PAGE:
Black Panther netted $1.3 billion worldwide on a $200 million budget while Infinity War joined the $2 billion club on around a $358 million budget. Adding up the totals for these two films sees a worldwide gross of $3.3 billion on an estimated $558 million budget for a profit of $2.7 billion. The fact the Disney and Marvel were able to make more money on these two films, which have an average of a 90% critic score and an 85% audience score on Rotten Tomatoes, goes to show that the quality of their films supersedes that of DC & Warner Brothers.

Now that we’ve done our math lesson for the day, let’s take a look at some of the other factors contributing to the issue. We now know what critics and audiences thought of these films in terms of their scores and how much money was shelled out to see them, but probably the biggest thing in the way…is the production studio. There have been so many films announced and later scrapped at each subsequent San Diego Comic Con over the years that fans just don’t know what films are actually coming out. When a film slate gets announced and then cast and directors are confirmed, something happens that derails the project.

Take a look at The Flash, for example. The Scarlet Speedster was to get his own standalone film after Justice League with Seth Grahame-Smith hired for directing duties in 2015 before dropping out. Rick Famuyiwa replaced him but then dropped out in November of 2016 before filming was to begin. Currently, John Francis Daly & Jonathan Goldstein are attached to direct what will now be Flashpoint.

Another major issue has been with Superman. Though we’ve seen Henry Cavill play the Man of Steel three times now, he still hasn’t gotten a sequel to his first film and was used as a temporary villain in Justice League after being killed and grossly misused in BvS. Superman can be a tough character to write for with the large array of powers and abilities he has, but for crying out loud, he’s arguably the most well-known super hero there is!

Speaking of heroes that some people know, what about Batman? Ben Affleck has done a pretty great job playing the Dark Knight in BvS, Justice League and his cameo in Suicide Squad. But before Justice League even released, rumors of Affleck not returning to the role began to run rampant among conventions, geek circles and the internet. The weekly “will he, won’t he” conversation began to grow tiresome and eventually Affleck relinquished both writing and directorial duties for The Batman, which was to be his own solo film. Director Matt Reeves has filled his shoes and now reports are surfacing that Reeves’ The Batman will be a younger version and Affleck will be re-cast.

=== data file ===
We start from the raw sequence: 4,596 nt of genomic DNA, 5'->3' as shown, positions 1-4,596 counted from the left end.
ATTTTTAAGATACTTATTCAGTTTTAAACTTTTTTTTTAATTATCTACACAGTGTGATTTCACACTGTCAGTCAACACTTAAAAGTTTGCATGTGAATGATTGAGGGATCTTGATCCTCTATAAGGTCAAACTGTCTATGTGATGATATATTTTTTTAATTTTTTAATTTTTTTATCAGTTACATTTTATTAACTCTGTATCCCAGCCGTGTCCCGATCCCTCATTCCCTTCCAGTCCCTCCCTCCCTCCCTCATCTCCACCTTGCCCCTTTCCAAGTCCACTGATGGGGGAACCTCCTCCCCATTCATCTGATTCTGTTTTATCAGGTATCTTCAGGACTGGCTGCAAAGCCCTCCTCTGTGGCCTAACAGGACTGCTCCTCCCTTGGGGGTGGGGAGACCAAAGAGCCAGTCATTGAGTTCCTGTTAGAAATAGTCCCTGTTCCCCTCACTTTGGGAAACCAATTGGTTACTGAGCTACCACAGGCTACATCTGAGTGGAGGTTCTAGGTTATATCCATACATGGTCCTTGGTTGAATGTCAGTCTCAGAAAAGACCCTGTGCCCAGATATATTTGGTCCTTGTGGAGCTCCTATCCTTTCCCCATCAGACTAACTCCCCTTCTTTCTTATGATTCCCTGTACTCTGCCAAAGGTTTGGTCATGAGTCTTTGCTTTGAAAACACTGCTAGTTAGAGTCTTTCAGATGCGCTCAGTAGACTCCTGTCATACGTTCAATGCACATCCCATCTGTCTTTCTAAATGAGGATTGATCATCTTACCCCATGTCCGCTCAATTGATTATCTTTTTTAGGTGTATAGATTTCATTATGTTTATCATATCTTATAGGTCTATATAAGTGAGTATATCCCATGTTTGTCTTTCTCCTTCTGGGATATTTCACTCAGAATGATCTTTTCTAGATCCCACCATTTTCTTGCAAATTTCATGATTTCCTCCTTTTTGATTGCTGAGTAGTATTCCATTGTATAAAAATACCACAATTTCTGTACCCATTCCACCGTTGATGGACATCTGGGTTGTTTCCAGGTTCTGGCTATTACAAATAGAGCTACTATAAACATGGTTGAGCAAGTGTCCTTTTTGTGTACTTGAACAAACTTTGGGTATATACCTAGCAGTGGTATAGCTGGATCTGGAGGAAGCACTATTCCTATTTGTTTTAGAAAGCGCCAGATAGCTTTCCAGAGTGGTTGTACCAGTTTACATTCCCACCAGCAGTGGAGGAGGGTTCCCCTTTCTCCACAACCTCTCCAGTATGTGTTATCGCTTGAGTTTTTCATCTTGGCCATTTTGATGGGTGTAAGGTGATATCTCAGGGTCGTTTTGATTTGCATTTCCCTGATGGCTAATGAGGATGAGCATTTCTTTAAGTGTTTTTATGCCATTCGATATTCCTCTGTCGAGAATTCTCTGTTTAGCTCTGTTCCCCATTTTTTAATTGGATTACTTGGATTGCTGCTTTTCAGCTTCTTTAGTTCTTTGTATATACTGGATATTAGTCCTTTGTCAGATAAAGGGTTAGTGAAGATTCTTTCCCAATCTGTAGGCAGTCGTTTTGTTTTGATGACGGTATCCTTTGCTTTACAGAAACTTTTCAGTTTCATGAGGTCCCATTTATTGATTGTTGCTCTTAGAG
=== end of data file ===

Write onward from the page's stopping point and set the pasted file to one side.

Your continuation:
DC can’t get its heroes right, save for Wonder Woman, who gets her highly anticipated sequel in 2019, but they also can’t seem to get their villains right, either. The Rogues Gallery of villains that DC has to choose from is vast, but they still intend on giving us multiple versions of The Joker and multiple Harley Quinn films. Jared Leto painted his face for Suicide Squad but now Joaquin Phoenix will also play the Clown Prince of Crime in a Todd Phillips directed film set to be produced by Martin Scorsese. There is still talk of a Joker & Harley team-up that will reunite Leto and Margot Robbie, but the newest reports have Phoenix’s Joker film tied in to Reeves’ The Batman in some kind of separate universe from the main shared universe.

However the story plays out with the currently unreleased films, the fact that so many films, actors, directors and producers keep getting announced is just plain ridiculous. If you look at the way Disney, Marvel and Kevin Feige have constructed their shared universe, the differences are night and day. Marvel is under the direction of one man in Kevin Feige that has set them on a clear path and has kept everything in order. The only red on his ledger was the announcement and then cancellation of the Inhumans film, which later was adapted into a terrible TV series.

To top things off, AT&T recently acquired Time Warner for $85 billion and is now in control of the DC film division. With the shakeup that’s sure to be coming, could all of the future plans that were already so jumbled become even more unclear? There’s no telling what direction DC will take under new management or if any of the seemingly countless proposed films will actually happen now, but one can hope that this change will be for the better. Honestly, it can’t get any worse, can it?

We want to hear your take on all things DC. What films have you enjoyed? Which ones have you hated? What proposed films are you looking forward to seeing? And how do you think AT&T can “fix” the DC universe? Leave your comments below!